Medicaid block grant proposals have been the leitmotif of Medicaid policy for the past three decades. Indeed, the tensions inherent in operating an open-ended entitlement program have been evident from the onset of the federal-state Medicaid program. In 1967, the second year of program operations, Congress became so concerned by the rapid growth in Medicaid outlays it enacted legislation designed to curb program expenditures (P.L. 90-248).55
This was the first in what was to become a recurring series of legislative and administrative efforts to rein in federal Medicaid outlays.
The earliest examples of federal block grant programs were enacted in the late 1960s when Democrats controlled both chambers of Congress and the White House. Congress created the Partnership for Health program in 1966 by combining several categorical health grants under a single program umbrella and the Safe Streets program two years later as part of the Omnibus Crime Control and Safe Streets Act of 1968.56
Nixon-Era Block Grants
The first major, sustained wave of block grant proposals occurred in 1971, when President Nixon proposed that 129 distinct federal programs be consolidated into six block grants. A Democrat-controlled Congress rejected the President’s original program consolidation plan, but nonetheless by the end of the Ford Administration Congress had enacted three sizable block grant programs. In each instance, spending under the block grant programs of the 1970s was greater than aggregate outlays under the categorical programs they replaced. Even states and cities that qualified for a smaller share of federal aid under the applicable funding formulas received more money than they had under the predecessor programs.57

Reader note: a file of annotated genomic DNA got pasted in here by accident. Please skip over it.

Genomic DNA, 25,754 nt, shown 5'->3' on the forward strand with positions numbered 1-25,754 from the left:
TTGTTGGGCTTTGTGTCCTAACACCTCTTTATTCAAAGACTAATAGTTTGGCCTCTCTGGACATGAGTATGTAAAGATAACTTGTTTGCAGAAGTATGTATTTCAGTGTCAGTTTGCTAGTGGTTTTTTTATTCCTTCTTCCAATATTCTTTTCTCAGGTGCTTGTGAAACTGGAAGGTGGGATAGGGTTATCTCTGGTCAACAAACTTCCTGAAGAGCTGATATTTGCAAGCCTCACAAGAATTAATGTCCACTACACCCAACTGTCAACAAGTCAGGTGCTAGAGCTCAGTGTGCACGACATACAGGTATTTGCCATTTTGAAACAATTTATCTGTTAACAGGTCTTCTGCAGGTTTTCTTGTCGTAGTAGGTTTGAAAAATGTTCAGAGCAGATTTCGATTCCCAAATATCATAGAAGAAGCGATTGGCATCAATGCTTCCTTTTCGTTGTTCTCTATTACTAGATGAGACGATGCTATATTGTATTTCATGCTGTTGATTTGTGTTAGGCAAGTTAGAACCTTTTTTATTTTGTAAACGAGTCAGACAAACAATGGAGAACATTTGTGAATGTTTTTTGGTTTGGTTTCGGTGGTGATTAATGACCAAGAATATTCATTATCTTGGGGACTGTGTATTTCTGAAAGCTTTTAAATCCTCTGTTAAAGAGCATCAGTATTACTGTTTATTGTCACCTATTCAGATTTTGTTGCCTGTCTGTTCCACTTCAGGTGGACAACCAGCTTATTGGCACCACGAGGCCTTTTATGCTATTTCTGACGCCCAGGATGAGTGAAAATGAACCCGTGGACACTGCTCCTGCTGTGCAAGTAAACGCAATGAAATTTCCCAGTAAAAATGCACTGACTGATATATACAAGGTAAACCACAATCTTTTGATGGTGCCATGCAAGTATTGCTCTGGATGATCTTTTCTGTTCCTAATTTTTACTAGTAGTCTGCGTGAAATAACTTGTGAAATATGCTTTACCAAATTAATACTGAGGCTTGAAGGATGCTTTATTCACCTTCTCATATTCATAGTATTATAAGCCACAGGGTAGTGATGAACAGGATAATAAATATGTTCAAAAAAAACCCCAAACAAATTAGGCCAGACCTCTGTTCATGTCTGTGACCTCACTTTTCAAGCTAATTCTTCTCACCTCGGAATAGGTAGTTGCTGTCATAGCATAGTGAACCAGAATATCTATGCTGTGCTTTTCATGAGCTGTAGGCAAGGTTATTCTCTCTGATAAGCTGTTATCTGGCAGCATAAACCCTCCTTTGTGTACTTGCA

The Reagan Revolution
During the Reagan Administration, the focus changed and block grants became a vehicle for shrinking the role of the Federal Government and devolving responsibility for financing and administering domestic assistance program to state and local jurisdictions. A Medicaid block grant proposal was a major linchpin of the President’s sweeping 1981 plan to shift fiscal responsibility and control back to state and local jurisdictions. Under the Medicaid portion of what came to be known as "Reaganomics," federal financial participation was to grow by 5 percent in FY 1981 and be adjusted annually thereafter by a gross national product deflator. Administration budget officials calculated that the cap would save the Federal Government $1.1 billion in FY 1982, with the amount of savings growing steadily in future fiscal years. The President also proposed a number of statutory and regulatory changes designed to afford states greater flexibility in designing and managing their Medicaid programs. Included was a proposal to allow the Secretary of Health and Human Services to waive certain statutory requirements in order to permit
states to substitute home and community-based services for Medicaid recipients who otherwise would require care in a nursing home or another type of long-term care institution.58
Broad elements of the Reagan plan were approved by Congress as part of the Omnibus Budget Reconciliation Act of 1981 (P.L. 97-35; OBRA-81). But, after extensive debate and several close committee votes, Congress rejected the President’s plan to cap federal Medicaid spending and convert the program into a block grant authority. Instead, Congress enacted temporary reductions in state matching ratios over a three-year period, after which matching rates returned to pre-existing levels. The final Medicaid amendments of OBRA-81 also included a modified version of the home and community-based waiver authority initially proposed by the Reagan Administration (Section 2176 of P.L. 97-35, later codified as Section 1915(c) of the Social Security Act).59 Though widely ignored at the time, the waiver authority was to have a far-reaching impact over the next three decades on rebalancing Medicaid expenditures on institutional versus home and community-based services.